Road Cycling “It is by riding a bicycle that you learn the contours of a country best, since you have to sweat up the hills and coast down them. Thus you remember them as they actually are, while in a motor car only a high hill impresses you, and you have no such accurate remembrance of country you have driven through as you gain by riding a bicycle.” -- Ernest Hemingway

Do i stand a chance?

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Old 02-16-06, 09:28 PM
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.:Jimbo:.
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Well, after some time lusting over a new road bike, I have finally taken some serious steps in picking up a new ride, hopefully by springtime. Although this is my second roadie, this will be the first time shopping and buying myself, for my first road bike was a hand me down bike from my father. Ive had my heart set on the trek 1500 for the overall package, but have been seen cheating on her after I started eyeing a cannondale r700 becuase of it's highly praised frame. Both are a round the $1,100 mark I set, but will make a decision after some test riding.

Ok, here's, the catch, I was wondering, being an 18 year old teenage college guy, do i really have a chance to lower the asking price a good bit, and get a good deal, Im not even sure how much i think i can squeeze, but I just have this idea that im going to get taken advantage of, and screwed out of a deal they would consider accepting from, say some thirty something year old. then from me. Ive read some other threads about bargaining but i feel that im in a unique situation because i am so young and inexperienced. So how would you suggest i go about this?
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Old 02-16-06, 09:46 PM
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I shopped for a bike last year around may 05 and I was lookin at the trek 1500, the lemond tourmalet, and the cdale r700 and ended up with the r700 and I love the choice I made. as for the bargaining I have no idea, I paid $1300 for my r700
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Old 02-16-06, 09:59 PM
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Jimbo, as long as you're in college I would recommend a steel bike. You're almost positively sure to have your bike stolen and it's best if it isn't one you really paid a fortune for.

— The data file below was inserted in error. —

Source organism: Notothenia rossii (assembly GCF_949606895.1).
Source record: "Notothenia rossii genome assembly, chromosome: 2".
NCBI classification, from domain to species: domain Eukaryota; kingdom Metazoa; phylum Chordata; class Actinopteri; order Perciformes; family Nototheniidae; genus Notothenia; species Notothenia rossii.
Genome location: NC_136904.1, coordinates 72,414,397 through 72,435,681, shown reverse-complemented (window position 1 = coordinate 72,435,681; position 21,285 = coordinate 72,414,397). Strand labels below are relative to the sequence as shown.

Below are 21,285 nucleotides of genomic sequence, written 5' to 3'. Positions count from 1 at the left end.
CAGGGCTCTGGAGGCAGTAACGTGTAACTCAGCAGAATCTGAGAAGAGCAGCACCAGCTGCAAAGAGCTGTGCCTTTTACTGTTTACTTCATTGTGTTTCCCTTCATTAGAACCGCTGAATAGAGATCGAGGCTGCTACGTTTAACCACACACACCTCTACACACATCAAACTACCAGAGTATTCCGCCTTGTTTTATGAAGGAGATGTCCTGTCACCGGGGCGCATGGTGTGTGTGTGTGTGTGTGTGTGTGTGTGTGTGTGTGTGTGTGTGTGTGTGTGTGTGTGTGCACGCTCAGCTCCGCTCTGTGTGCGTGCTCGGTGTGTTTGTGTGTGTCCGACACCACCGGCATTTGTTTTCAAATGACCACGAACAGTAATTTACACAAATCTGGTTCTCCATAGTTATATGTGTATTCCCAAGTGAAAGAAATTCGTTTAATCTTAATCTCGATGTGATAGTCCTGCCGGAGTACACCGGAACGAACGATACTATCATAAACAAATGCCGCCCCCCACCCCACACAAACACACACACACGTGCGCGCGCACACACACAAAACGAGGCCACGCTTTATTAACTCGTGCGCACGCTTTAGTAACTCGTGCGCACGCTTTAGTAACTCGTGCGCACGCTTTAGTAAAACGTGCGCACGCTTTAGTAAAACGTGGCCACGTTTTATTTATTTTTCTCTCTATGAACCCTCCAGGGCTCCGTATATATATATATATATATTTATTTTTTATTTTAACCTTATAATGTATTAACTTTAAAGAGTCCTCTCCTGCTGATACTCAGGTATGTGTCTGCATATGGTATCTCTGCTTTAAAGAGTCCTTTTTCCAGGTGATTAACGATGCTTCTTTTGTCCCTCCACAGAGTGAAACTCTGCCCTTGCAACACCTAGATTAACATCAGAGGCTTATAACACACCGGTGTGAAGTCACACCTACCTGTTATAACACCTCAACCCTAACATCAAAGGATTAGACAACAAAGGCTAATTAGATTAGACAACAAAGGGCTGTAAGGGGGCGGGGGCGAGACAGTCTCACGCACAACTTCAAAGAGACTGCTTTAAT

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Old 02-16-06, 10:11 PM
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Make a lot of trips to the shop, buy every little thing you need there, get them to know your face and be a good, never difficult, customer. Get on a first name basis with the owner and sales guys/mechanics. Ask if they sponsor a team/club or can suggest one to join. With any luck you may score a team discount if you do join. But mostly this just lets the LBS know that you'll be a customer to keep long-term, one to make happy. THEN start talking about how you really need a new bike but are tight on cash, being a 'poor college kid' and all. If they know, like and value you as a customer, you won't get burned.
As far as choosing which bike, test ride them as much as the shop will allow rather than focusing on Ultegra this or 105 that. Buy the one that feels most like you'd want to spend hours on it.

Good luck!
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Old 02-16-06, 10:14 PM
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Originally Posted by cyclintom
Jimbo, as long as you're in college I would recommend a steel bike. You're almost positively sure to have your bike stolen and it's best if it isn't one you really paid a fortune for.


Where are you going to get a new steel road bike, that doesn't cost a fortune?
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Old 02-16-06, 11:04 PM
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Originally Posted by cyclintom
Jimbo, as long as you're in college I would recommend a steel bike. You're almost positively sure to have your bike stolen and it's best if it isn't one you really paid a fortune for.
I go to a school with more than 30,000 undergrad students, and can't think of a single person on my team who has had their road bike stolen.

You see, most college kids are smart enough to bring their nice bikes inside.

My campus bike? If someone is unfortunate enough to take the risk in stealing that P.o.S. while locked, well, they need it more than I do, and I can buy another one for $50.
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